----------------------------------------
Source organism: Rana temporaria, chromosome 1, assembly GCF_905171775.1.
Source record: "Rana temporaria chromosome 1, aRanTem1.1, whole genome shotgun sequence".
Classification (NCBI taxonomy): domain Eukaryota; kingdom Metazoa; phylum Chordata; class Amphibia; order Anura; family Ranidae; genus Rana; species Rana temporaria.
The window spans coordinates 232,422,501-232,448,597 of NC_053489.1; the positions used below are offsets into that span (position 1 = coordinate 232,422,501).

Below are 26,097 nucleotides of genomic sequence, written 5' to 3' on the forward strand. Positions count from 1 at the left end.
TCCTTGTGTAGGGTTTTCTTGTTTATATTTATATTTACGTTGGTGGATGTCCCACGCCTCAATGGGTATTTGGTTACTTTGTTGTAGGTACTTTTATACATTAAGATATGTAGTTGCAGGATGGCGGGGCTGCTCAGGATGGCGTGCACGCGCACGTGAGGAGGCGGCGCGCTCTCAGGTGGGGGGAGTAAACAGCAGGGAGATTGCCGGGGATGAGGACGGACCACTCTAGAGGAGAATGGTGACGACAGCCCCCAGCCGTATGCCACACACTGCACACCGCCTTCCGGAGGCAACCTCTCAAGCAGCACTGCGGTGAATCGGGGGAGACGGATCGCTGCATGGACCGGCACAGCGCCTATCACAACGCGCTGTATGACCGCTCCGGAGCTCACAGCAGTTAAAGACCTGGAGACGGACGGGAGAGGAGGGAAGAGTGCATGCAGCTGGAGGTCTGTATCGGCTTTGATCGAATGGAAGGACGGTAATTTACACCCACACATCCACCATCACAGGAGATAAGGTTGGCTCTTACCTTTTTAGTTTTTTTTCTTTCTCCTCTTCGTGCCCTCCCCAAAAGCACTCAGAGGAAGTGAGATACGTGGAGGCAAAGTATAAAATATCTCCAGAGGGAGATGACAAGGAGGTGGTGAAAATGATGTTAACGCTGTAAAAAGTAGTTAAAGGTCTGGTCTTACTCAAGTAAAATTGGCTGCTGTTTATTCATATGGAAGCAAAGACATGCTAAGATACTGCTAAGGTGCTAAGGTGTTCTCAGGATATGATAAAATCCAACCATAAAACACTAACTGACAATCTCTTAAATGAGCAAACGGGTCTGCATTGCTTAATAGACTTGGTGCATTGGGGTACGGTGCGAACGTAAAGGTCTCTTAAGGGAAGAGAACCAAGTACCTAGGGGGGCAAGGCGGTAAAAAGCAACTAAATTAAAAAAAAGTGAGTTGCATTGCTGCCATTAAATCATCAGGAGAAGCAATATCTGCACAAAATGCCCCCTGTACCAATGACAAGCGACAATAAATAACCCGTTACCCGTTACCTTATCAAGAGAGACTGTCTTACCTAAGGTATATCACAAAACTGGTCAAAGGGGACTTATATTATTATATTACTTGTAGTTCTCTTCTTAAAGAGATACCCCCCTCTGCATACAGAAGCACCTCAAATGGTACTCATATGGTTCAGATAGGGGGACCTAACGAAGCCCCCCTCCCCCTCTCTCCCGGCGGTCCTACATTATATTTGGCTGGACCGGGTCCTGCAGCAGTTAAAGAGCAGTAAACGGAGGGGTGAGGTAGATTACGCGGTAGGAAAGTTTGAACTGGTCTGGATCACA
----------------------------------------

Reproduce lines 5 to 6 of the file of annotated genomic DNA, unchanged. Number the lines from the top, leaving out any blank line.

Below are 26,097 nucleotides of genomic sequence, written 5' to 3' on the forward strand. Positions count from 1 at the left end.
TCCTTGTGTAGGGTTTTCTTGTTTATATTTATATTTACGTTGGTGGATGTCCCACGCCTCAATGGGTATTTGGTTACTTTGTTGTAGGTACTTTTATACATTAAGATATGTAGTTGCAGGATGGCGGGGCTGCTCAGGATGGCGTGCACGCGCACGTGAGGAGGCGGCGCGCTCTCAGGTGGGGGGAGTAAACAGCAGGGAGATTGCCGGGGATGAGGACGGACCACTCTAGAGGAGAATGGTGACGACAGCCCCCAGCCGTATGCCACACACTGCACACCGCCTTCCGGAGGCAACCTCTCAAGCAGCACTGCGGTGAATCGGGGGAGACGGATCGCTGCATGGACCGGCACAGCGCCTATCACAACGCGCTGTATGACCGCTCCGGAGCTCACAGCAGTTAAAGACCTGGAGACGGACGGGAGAGGAGGGAAGAGTGCATGCAGCTGGAGGTCTGTATCGGCTTTGATCGAATGGAAGGACGGTAATTTACACCCACACATCCACCATCACAGGAGATAAGGTTGGCTCTTACCTTTTTAGTTTTTTTTCTTTCTCCTCTTCGTGCCCTCCCCAAAAGCACTCAGAGGAAGTGAGATACGTGGAGGCAAAGTATAAAATATCTCCAGAGGGAGATGACAAGGAGGTGGTGAAAATGATGTTAACGCTGTAAAAAGTAGTTAAAGGTCTGGTCTTACTCAAGTAAAATTGGCTGCTGTTTATTCATATGGAAGCAAAGACATGCTAAGATACTGCTAAGGTGCTAAGGTGTTCTCAGGATATGATAAAATCCAACCATAAAACACTAACTGACAATCTCTTAAATGAGCAAACGGGTCTGCATTGCTTAATAGACTTGGTGCATTGGGGTACGGTGCGAACGTAAAGGTCTCTTAAGGGAAGAGAACCAAGTACCTAGGGGGGCAAGGCGGTAAAAAGCAACTAAATTAAAAAAAAGTGAGTTGCATTGCTGCCATTAAATCATCAGGAGAAGCAATATCTGCACAAAATGCCCCCTGTACCAATGACAAGCGACAATAAATAACCCGTTACCCGTTACCTTATCAAGAGAGACTGTCTTACCTAAGGTATATCACAAAACTGGTCAAAGGGGACTTATATTATTATATTACTTGTAGTTCTCTTCTTAAAGAGATACCCCCCTCTGCATACAGAAGCACCTCAAATGGTACTCATATGGTTCAGATAGGGGGACCTAACGAAGCCCCCCTCCCCCTCTCTCCCGGCGGTCCTACATTATATTTGGCTGGACCGGGTCCTGCAGCAGTTAAAGAGCAGTAAACGGAGGGGTGAGGTAGATTACGCGGTAGGAAAGTTTGAACTGGTCTGGATCACA